In part one of this three-part series, I discussed self-assessment and how to take inventory of the leadership shadow that you cast. Nothing can be more fundamental to business success than acquiring the necessary skills that are critical to leading others in a multi-unit franchise operation.
In part two, I will discuss how to turn feedback into a catalyst for change in order to create a more dynamic you. One of your primary roles as a multi-unit leader is your own self-development and growth. The quicker a leader realizes that self-development begins with him or her, the quicker the rise to operational excellence and financial results for the business.
Throughout my professional career, I have learned that leadership and learning are always found together. Thousands of buzzwords are associated with this relationship and, for the simplicity of this article, I have condensed this theory into three dimensions.
For-profit companies are formed to make money to distribute to shareholders. Capability measures the particular ability and/or accountability to ensure the delivery of outputs that contribute to the achievement of outcomes determined by the enterprise to which one is adjoined. One's capability can easily be measured by looking at the profit statement or the balance sheet to determine performance and the business trend. In short, is this business getting better while the leader has been at the helm?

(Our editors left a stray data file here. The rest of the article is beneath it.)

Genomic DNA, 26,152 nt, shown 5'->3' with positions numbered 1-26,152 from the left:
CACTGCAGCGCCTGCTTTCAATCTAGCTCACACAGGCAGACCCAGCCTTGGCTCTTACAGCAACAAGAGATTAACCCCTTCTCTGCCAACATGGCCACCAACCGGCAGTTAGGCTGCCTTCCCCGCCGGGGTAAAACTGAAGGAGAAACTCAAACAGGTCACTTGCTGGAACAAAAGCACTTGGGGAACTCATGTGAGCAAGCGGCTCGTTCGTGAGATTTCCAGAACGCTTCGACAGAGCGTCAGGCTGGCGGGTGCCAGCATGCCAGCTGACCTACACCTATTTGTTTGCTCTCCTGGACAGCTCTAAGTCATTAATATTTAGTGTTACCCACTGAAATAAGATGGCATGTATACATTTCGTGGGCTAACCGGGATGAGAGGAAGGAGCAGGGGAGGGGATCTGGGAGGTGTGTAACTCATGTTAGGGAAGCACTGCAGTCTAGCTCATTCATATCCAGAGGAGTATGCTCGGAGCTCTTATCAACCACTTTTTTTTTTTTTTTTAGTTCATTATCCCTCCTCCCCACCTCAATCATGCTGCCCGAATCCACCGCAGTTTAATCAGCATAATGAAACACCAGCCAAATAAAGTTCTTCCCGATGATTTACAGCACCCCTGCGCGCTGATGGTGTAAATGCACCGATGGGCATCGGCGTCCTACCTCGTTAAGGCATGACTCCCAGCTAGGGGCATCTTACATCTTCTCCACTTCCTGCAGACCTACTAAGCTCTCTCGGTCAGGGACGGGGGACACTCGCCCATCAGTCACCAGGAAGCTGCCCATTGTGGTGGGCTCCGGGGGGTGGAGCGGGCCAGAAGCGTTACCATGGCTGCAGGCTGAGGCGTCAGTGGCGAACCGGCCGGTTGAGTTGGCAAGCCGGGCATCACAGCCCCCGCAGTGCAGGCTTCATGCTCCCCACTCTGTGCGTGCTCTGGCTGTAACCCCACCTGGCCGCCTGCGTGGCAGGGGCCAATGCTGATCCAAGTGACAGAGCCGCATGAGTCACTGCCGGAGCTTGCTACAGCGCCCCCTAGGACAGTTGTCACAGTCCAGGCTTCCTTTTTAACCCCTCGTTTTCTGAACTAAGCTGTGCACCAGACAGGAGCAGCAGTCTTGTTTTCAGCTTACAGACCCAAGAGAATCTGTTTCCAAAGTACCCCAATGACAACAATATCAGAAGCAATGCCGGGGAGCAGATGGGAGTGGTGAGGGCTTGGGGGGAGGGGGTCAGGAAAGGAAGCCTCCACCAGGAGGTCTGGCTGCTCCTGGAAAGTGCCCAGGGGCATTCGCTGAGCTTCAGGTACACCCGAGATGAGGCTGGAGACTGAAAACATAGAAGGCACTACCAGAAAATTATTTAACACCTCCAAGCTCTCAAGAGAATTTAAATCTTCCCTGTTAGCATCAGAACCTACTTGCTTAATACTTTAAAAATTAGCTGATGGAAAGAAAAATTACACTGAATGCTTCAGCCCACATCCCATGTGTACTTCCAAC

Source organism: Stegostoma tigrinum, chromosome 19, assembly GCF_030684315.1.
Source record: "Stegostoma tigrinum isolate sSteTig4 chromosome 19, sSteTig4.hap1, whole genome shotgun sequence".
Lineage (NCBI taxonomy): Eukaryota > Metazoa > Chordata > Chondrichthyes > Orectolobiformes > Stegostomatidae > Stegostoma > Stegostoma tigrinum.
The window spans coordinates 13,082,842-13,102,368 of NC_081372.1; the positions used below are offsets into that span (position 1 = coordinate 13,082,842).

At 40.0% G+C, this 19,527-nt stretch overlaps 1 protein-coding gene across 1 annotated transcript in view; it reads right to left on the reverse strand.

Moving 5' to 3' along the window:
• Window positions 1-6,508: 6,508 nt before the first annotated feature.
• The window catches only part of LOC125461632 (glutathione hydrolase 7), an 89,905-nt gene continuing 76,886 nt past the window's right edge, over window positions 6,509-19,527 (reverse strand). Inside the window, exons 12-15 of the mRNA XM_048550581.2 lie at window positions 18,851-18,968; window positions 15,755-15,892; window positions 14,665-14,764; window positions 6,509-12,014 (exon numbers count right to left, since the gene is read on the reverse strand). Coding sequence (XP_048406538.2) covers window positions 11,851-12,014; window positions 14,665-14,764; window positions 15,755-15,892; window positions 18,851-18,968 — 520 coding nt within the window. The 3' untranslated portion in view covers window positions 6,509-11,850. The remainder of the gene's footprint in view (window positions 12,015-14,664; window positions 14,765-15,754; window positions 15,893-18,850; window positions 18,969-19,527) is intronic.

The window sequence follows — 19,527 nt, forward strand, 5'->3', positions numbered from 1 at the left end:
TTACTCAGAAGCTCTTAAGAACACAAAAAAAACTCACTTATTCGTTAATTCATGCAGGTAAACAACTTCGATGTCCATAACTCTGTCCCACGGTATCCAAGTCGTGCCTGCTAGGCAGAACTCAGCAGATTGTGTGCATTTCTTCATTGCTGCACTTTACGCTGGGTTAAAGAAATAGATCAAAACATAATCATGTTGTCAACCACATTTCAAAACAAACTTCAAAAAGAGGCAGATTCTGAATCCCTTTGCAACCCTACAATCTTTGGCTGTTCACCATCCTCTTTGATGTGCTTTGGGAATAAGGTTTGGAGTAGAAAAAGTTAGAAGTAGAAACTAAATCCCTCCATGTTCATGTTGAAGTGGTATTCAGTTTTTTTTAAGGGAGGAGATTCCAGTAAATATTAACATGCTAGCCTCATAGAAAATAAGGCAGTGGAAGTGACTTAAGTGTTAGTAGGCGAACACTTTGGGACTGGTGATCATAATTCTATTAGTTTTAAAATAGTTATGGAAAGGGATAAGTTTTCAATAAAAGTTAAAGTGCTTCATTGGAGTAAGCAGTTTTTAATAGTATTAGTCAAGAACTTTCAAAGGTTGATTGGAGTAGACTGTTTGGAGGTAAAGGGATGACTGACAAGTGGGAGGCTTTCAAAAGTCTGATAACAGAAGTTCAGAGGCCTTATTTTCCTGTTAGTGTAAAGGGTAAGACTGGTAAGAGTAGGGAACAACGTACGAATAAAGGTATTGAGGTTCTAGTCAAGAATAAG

The definition I outlined is a very sterile but accurate way to assess capability. You can look to processes, procedures, implementation, and execution, but the outcome of the endeavors taken will always provide you with real data that cannot be refuted.
Sure, there are many factors other than financial outcomes to evaluate when determining whether a leader is capable or successful. Did they develop people? Did they prioritize and sequence the operational mechanics to lead to financial success? Were their strategic and operating skills connected and measured? Was there something outside of their control?
The leaders in this era understand the concept of being an "And Leader," the type of leader who can get the right business results AND who can get them the right way. When you wonder about a leader's capability, always look to the outcomes.
Some senior leaders see competence as a combination of knowledge, skills, and behavior used to improve performance. Others see it as a state of being well qualified in order to perform a specific function. I see competency as a leader's thorough understanding of the business unit they're operating with a bias toward operational excellence while utilizing strategic skills in order to keep ahead of the market and competitors.
Competency requires that you ultimately connect the intentions made in the board room to the customer. The most competent leaders I have worked with connect that distance by effectively teaming with others - their business partners who are experts in their specific areas of discipline. They also are the same ones who have a "boots on the ground" mentality and understand that site visit frequency is the number one indicator of multi-unit success.